Rabbits. Back when I was a kid, I don’t remember how old, there used to be an annual rabbit hunt on our farm. I only know I was too young to carry a shotgun and go shoot with the men.
That was back when there wasn’t much deer season. Two, maybe three days of bucks only and two or three bucks killed by the Conservation Deer Club was a big successful season. Doc’s rabbit hunt was a good fill-in for fall shooting sports.
Our river bottom low land had been made unusable for crops by construction of State Route 259 bridge over Cacapon River. Pasture for cattle wasn’t a good option because the river began washing out fences as fast as they could be built. With little productive use for such land, it was allowed to grow up in brush. Clumps of brush interspersed with piles of flood debris made super rabbit habitat.
A half dozen men strung out between river and high bank around our farmstead. No whooping and hollering like on a deer drive. Quiet, except for the booming twelve gauges. They’d tramp trash piles and shake cedars out to open cleared land where our sheep pastured, then come up to the house to empty their guns, laugh and brag. There was always at least one rabbit that ran across in front of two or three hunters, all of whom missed their shot. Big laugh and they’d get him next year.
I remember them standing emptying their hunting coats and game bags into our wheel barrow. Never saw so many rabbits. They’d split them up even so everybody went home with enough to “get a mess” or “stink up the pan”.
[private] Rabbit hunt memories have been coming back this summer. Don’t ever remember seeing more rabbits around the farm than I’m seeing this year. Area around my Doghouse is prime bunny territory. The road through the small barn yard over there, closely bordered with tall thick grass and weeds, is rabbit runway. I drive through with care. I haven’t hit a little bunny yet, but it’s almost inevitable. Some mornings and evenings there are six or eight rabbits sitting in those open road tracks in less than a hundred feet.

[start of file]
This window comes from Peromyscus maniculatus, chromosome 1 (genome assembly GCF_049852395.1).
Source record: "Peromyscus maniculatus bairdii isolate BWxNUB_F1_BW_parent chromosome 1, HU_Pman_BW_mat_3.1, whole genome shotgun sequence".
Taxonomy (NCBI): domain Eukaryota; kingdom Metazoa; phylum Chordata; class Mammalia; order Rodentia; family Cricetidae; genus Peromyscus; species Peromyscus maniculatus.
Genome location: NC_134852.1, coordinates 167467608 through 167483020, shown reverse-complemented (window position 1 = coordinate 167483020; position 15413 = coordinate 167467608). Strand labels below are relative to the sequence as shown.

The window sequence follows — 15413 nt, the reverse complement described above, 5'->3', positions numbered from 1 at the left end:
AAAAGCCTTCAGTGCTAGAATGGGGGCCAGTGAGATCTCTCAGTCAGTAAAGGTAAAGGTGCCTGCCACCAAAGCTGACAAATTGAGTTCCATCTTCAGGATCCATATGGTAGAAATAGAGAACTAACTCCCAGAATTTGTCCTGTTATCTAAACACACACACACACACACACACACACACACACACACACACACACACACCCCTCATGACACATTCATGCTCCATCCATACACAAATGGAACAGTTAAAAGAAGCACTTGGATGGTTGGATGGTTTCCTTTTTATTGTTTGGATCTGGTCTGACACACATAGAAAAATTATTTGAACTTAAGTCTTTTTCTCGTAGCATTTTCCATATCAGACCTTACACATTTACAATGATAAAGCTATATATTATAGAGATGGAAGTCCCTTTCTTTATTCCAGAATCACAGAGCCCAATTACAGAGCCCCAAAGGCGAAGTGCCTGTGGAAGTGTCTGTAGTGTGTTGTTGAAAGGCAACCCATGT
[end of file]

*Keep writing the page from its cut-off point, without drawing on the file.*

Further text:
Recent past years there’ve been feral cats living in that barn. To skittish to do anything with, I’ve left them alone. No doubt they’ve been reducing rabbit population along with that of rats, mice, birds and maybe even baby groundhogs which venture out from rotted pallets under stacked hay. I’ve often seen foxes around there too.
This year no predators. A big sleek Calico was last feral cat and she hasn’t been around this year. Maybe a coyote got her, or maybe she cleaned up small varmints around the barn and moved on to better hunting elsewhere. Absence of foxes surprises me though. Usually see one or two around over there every year, but none this year. Maybe Coyotes got them too.
But if Coyotes are getting the varmints, why aren’t they feasting on little rabbits? Small, easy to catch, at least a mouthful for a good sized dog. Seems like easy peasy prey to me, but real killers aren’t enticed.
Coyotes kept me awake the other night. About three o’clock in the morning, laid back in Doghouse recliner, I awoke to such caterwauling and squalling as only coyotes can make. Couldn’t do anything else except listen for a while until BLAM. I settled down until Coyotes set in again. Another BLAM shut them up for a little while. Third cycle, the BLAM ended the argument. My thanks to whoever was doing the shooting. Just wish you’d cleaned them up first shot.
Nature’s cycles can be perplexing. Perhaps more so when you watch them on same land for over sixty years.